2. Athletes and active participants. Board riders want bags and packs that accompany them on missions and excursions – no matter if in urban, coastal or outdoor environments. “You need to have great accessories to enjoy your session. We have the legitimacy and the quality for that,” said Grandy Bastien at Rip Curl. At Evoc, Jan said: “For our backpack design in general we follow our concept of the EVOC Big 5. E is for Ergonomy, V is for an optimum in Ventilation, O is for the Organization of the pack or bag, C stands for the adequate Carry system for its defined field of use and the star in our logo stands for uncompromised quality.” Trending features include straps to secure helmets and other accessories, wet compartments, camera pockets, and padded sections for laptops and gadgets. “We take pride in the little details. The Waterlock, our surf bag, comes with a changing mat that is a tie to our surf roots and culture as a company,” said Duke Johnson, Director of Product, Bags and Accessories at Nixon. A hot trend among core practitioners are small over the shoulder bags and the hip packs, including the Daniel Poole “Smuggler”, Eastpak “Doggie Bag”, and Mi-Pac “Gold Bum Pack”.
  3. Lifestyle customers. They may not be active board riders, but lifestyle consumers are ready to pay for top performance. “Consumers and retailers look for something that we would define as modern outdoor products,” said Stefan Clauss at Heimplanet, emphasizing his brand’s mix of forward-looking design, materials, and features. Lifestyle consumers also like outdoorsy, canister style backpacks by the likes of Herschel, DaKine, Rip Curl, Dougnut, and Fjällräven with their “Greenland Top” model. “Made from robust G-1000 HeavyDuty Eco, it is just as suitable for bike rides to work as it is for weekend hikes along your local trails,” said Philipp Kloeters, Head of PR Fjällräven International. Doughnut’s “Colorado” pack includes one of next season’s coolest accents: “We incorporate original climbing rope into the top flap attachment.” High-end materials include Cordura, waxed canvas, high-tensile yarn, and recycled polyester produced from old PET bottles.
  4. Travellers. Getting on an airplane – and keeping all your belongings together – is a high-stress situation these days. Travellers welcome bags providing easy access to phones, travel documents, and glasses, while holding laptops, cables and changes of clothes in a bag that still passes as carry-on. Keeping it all secure is where Pacsafe excels: “On average most people carry around with them somewhere between €1,000 – €1,500 of tech every day. Within the Adventure Traveler we are leading with the Dry Collection which is the first ever dry bag collection to feature Anit-Theft Technology. These are perfect for the boardsports community who are adventure travellers by nature with the need to secure their gear when they hit the water or the snow,” said Simon MacGregor VP Marketing and ecommerce at Pacsafe, emphasizing features such as PopNLock, Roobar Locking Systems, eXomesh slashguards, and RFIDsafe blocking pockets and material.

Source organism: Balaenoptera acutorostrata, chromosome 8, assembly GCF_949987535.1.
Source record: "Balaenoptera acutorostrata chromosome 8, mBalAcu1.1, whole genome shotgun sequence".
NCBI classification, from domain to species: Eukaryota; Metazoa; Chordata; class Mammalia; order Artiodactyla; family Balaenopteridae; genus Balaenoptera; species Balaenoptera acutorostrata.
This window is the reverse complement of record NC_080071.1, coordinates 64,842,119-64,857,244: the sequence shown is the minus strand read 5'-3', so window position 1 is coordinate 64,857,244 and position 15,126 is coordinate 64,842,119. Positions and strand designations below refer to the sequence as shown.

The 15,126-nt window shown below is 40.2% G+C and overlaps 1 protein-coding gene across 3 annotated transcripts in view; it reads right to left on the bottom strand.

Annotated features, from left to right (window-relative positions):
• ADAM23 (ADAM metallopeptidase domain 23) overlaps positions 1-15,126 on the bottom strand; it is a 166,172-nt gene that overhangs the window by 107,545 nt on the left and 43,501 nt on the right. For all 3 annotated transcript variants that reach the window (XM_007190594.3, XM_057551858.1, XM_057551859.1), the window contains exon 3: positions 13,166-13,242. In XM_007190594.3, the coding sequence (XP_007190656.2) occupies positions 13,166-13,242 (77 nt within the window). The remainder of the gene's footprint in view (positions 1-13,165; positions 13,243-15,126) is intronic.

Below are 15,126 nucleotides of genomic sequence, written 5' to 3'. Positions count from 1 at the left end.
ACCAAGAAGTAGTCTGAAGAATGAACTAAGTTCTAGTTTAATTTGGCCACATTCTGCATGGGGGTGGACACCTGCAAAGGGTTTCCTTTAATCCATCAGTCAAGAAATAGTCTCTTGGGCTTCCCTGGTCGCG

The season’s second hot trend consists of hybrid bags that morph from one carrying style to the next, including Fjällräven’s “Greenland Kjanken” hybrid, Mi-Pac’s tote backpack, DaKine’s Cyclone series that shape-shifts from duffel bag to backpack or backpack to over-the-shoulder tote bag in an instant. Anja Herwig, Founder and Designer at Urban Tool said: “Our backpacks are lightweight and often have special features like multiple wearing options, backpack function can be changed to shoulder bag function, or modular concepts.” Daniel Poole also has a cool backpack that transforms into a messenger bag. “We see more innovation in bags as a necessary feature and we only produce unique back pack designs,” said Laurence Poole, Sales and Marketing Director, while pointing out the brand’s unique Impact Protection System to safeguard gadgets.

In terms of styles, 2018 bags fall into three categories: First, classic hiking and heritage styles. Second, futuristic and pod-shaped designs. And third, fun and flair-driven packs, explained by Mi-Pac’s Leigh Kilby: “The ‘90s are back with a vengeance! Lots of MTV and Saved by the Bell Style prints and Transparent and Furs are also back!” Nevertheless, next season’s colours remain on proven ground: “Our customers like dark colours like black, grey, dark blue, khaki and dark brown, we follow their requirements,” said Anja at Urban Tool. In terms of patterns, camouflage is hot next season, either as full prints and also used as colour blocking on straps (Eastpak) and panels (Nixon), while orchid and floral prints are still in bloom next to cool artist collabs like Nixon’s custom jacquard artwork from Andy Davis. And for final proof that this segment never ceases to surprise, Eastpak presents a fully transparent backpack that reveals all content to the outside world. Remember where you heard it first…